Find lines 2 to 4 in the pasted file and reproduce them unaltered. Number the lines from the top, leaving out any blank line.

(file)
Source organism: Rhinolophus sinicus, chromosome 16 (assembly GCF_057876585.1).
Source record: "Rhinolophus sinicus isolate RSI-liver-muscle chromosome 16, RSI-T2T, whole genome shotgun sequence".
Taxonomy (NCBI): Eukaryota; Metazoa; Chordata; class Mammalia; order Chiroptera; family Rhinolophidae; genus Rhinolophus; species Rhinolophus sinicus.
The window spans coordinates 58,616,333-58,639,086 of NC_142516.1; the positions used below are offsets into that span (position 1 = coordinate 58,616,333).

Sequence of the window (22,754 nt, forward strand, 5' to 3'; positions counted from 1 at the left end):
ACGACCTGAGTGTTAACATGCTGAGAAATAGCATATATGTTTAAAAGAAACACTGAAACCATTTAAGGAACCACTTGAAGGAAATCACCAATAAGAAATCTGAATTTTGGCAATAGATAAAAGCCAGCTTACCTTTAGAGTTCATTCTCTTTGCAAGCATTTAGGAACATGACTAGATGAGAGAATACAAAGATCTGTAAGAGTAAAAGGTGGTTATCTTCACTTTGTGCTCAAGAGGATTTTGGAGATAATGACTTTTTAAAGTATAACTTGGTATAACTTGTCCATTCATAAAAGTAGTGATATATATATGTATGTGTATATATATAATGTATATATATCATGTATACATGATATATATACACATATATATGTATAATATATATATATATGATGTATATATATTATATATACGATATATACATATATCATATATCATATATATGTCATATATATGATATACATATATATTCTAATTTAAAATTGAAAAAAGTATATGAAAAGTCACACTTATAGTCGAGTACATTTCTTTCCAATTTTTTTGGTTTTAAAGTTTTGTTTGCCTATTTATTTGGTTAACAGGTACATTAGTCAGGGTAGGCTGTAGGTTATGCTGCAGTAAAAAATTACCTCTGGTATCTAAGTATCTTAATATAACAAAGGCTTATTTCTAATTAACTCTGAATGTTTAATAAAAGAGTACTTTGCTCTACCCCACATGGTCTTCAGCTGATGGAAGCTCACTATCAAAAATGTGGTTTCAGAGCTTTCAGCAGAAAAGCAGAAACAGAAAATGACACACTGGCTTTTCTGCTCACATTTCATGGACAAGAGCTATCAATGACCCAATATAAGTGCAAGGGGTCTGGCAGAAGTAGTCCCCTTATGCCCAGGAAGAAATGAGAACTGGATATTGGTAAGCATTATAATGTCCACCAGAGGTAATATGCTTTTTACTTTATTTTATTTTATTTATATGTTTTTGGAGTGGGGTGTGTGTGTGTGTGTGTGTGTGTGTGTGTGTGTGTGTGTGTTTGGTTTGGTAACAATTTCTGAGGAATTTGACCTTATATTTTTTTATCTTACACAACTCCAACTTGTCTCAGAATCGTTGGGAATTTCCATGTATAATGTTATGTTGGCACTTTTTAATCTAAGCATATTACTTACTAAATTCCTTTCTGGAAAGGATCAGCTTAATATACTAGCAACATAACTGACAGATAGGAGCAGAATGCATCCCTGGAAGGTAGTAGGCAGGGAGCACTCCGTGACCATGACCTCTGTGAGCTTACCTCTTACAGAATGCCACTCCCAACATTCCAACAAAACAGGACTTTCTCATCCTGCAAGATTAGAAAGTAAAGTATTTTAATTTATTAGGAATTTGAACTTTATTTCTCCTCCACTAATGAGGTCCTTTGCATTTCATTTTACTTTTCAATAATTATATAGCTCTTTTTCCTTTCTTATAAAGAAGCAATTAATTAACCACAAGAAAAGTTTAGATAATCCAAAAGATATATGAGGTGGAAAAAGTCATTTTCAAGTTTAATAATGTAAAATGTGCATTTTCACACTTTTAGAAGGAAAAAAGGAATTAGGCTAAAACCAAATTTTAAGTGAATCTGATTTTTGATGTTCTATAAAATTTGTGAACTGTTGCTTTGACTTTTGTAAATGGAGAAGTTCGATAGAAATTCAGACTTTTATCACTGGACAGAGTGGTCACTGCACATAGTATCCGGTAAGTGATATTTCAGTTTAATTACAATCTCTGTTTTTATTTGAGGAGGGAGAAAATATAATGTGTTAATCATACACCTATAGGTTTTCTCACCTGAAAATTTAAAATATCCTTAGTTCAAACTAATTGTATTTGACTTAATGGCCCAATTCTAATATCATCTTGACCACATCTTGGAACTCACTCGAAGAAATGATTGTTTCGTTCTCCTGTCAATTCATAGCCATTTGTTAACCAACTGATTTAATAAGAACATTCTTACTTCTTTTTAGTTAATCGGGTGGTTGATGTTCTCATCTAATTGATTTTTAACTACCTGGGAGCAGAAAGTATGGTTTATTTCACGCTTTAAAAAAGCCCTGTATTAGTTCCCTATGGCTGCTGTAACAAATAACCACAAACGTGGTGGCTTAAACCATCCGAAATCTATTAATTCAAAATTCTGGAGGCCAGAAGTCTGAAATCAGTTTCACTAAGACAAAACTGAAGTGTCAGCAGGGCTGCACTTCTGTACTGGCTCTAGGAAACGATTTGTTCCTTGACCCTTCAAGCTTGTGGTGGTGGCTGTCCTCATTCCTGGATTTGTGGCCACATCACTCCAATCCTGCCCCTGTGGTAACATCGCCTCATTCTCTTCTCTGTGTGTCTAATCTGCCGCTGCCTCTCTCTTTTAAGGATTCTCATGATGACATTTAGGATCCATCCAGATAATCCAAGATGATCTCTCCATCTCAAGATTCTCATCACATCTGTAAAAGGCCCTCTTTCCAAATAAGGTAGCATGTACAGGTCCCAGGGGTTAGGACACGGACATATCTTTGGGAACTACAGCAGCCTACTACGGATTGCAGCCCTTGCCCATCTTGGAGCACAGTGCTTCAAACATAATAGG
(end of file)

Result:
Source record: "Rhinolophus sinicus isolate RSI-liver-muscle chromosome 16, RSI-T2T, whole genome shotgun sequence".
Taxonomy (NCBI): Eukaryota; Metazoa; Chordata; class Mammalia; order Chiroptera; family Rhinolophidae; genus Rhinolophus; species Rhinolophus sinicus.
The window spans coordinates 58,616,333-58,639,086 of NC_142516.1; the positions used below are offsets into that span (position 1 = coordinate 58,616,333).